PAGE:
WorldWideLab

Love, Forgiveness and Hope in Roma

World Wide Lab, our international theater directors collective consisting of 12 directors from 8 countries, first met at the Lincoln Center Theater Directors Lab in the summer of 2010. Since then we’ve done a residency at Watermill Center, Long Island followed by two projects at Irondale Center, Brooklyn. This is our fifth year together in Roma, Italy! This is our first Lab outside the United States thanks to Laura Caparrotti, founder of Kairos Italy Theater (K.I.T.), who arranged the current Lab in partnership with Teatro Due. During the past four years, World Wide Lab, has evolved organically and survived various turbulences. “While the role of Director can often be insular, we were inspired by the opportunity to share our techniques, our ideas, our stories – all of which are deeply rooted in the places we come from and the experiences we’ve had.” Moving our location from New York to Roma has inspired each and every one of us in powerful way. Participating in the Lab has inevitable challenges each year, including the stress of producing, fund-raising and marketing; the complexities of negotiating relationships as co-directors of artistic projects and working with actors who are participating in multiple projects. Then, there are the logistics of navigating accommodation, food and transportation in a new city and acquiring grants and visas to attend the Lab. The path to Roma hasn’t been easy, but I am deeply grateful for the opportunity to live and work in this beautiful city. Thanks to bureaucratic and financial tangles, it hasn’t made sense for many of us to stay for the entire duration of the Lab. My co-director, Evan Tsitsias (Canada/USA), was here for the first two weeks of the project. I arrived for the second week and will be here till our show opens. I had to ‘hit the ground running’ as Evan and the actors had already done the foundational work for our piece, Lion in the Streets by Canadian playwright, Judith Thompson. Lion in the Streets is an exquisitely dark and provocative play with characters in extreme situations and it’s ultimately about love, forgiveness and hope. Fortunately, Evan and I have worked on two other projects and our friendship and respect for each other are strong enough to weather the complexities of co-directing. Now, he has left and handed the metaphorical baton to me, and it’s up to me to lead the actors through the final stretch of the work. It’s been a treat to work with a wonderful ensemble of super-talented, physically expressive, unpretentious Italian actors – thank you Francesco, Ketti, Mauro, Laura, Alessia and Ilaria! Condensing our piece from a full length play to a forty-five minute piece and translating the piece into Italian and making it a bi-lingual piece, directing actors who aren’t fluent in English…these are just some of the complexities that have been negotiated along this journey.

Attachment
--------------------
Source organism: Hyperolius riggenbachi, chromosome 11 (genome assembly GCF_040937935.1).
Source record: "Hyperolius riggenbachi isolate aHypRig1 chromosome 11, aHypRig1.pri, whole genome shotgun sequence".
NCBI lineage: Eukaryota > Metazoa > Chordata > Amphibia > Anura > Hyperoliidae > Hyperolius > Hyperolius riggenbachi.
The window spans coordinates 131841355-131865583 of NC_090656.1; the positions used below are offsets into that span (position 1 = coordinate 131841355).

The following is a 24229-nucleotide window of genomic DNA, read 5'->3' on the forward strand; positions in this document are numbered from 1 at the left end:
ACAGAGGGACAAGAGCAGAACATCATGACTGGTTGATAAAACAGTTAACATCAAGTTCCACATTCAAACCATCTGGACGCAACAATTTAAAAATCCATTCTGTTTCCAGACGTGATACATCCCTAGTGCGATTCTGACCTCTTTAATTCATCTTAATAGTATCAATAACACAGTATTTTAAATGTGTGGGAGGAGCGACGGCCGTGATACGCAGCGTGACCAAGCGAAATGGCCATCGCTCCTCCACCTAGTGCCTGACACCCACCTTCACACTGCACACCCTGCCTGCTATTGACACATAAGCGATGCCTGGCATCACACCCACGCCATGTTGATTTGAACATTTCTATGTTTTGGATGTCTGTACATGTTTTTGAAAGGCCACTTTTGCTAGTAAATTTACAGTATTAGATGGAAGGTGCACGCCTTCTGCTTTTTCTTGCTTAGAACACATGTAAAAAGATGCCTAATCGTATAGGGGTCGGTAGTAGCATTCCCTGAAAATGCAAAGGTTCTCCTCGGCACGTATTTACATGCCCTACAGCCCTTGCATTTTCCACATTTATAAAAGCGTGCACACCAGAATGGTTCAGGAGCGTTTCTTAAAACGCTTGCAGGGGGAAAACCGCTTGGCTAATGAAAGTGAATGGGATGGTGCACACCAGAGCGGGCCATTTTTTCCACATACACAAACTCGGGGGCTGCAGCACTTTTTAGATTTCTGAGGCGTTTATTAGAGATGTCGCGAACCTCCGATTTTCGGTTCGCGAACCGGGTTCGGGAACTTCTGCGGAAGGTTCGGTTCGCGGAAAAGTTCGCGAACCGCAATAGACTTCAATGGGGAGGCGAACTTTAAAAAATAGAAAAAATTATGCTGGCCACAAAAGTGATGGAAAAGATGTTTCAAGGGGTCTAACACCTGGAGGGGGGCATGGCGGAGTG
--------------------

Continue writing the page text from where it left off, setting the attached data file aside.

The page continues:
Last year at the Irondale Center, there were some tensions in our collective and I began to question if we would even survive, but the gorgeous city of Roma has provided the perfect antidote. Apparently, the average life span of an artistic collective of this kind is about five years, but our experience in Roma gives me hope for longevity. To live and work in Roma, to have rehearsals and meetings mixed in with exploring historical monuments such as the Vatican, the Coliseum and the Pantheon, eating the famous gelato at the best gelato place in town by the Vatican and having a birthday celebration on a gorgeous boat on the Tiber with a delicious multi-course feast – these are some highlights. Locating our current Lab in Roma and moving from the United States to Europe has radically altered our perspective. The United States is no longer the nucleus and we are finally becoming who we said we are – a truly international collective that dissolves borders. Jocelyn Yuchia Chang, a Taiwanese director, and I spent an afternoon wandering through the ancient ruins of Ostia. She remarked, “They are not ready for Asia yet.” They are definitely not ready for India yet, but slowly and surely we are heading East. Next stop, Athens?

Theater mask at Ostia

 – Vidhu Singh, New Delhi / San Francisco

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This entry was posted on October 2, 2014 by .
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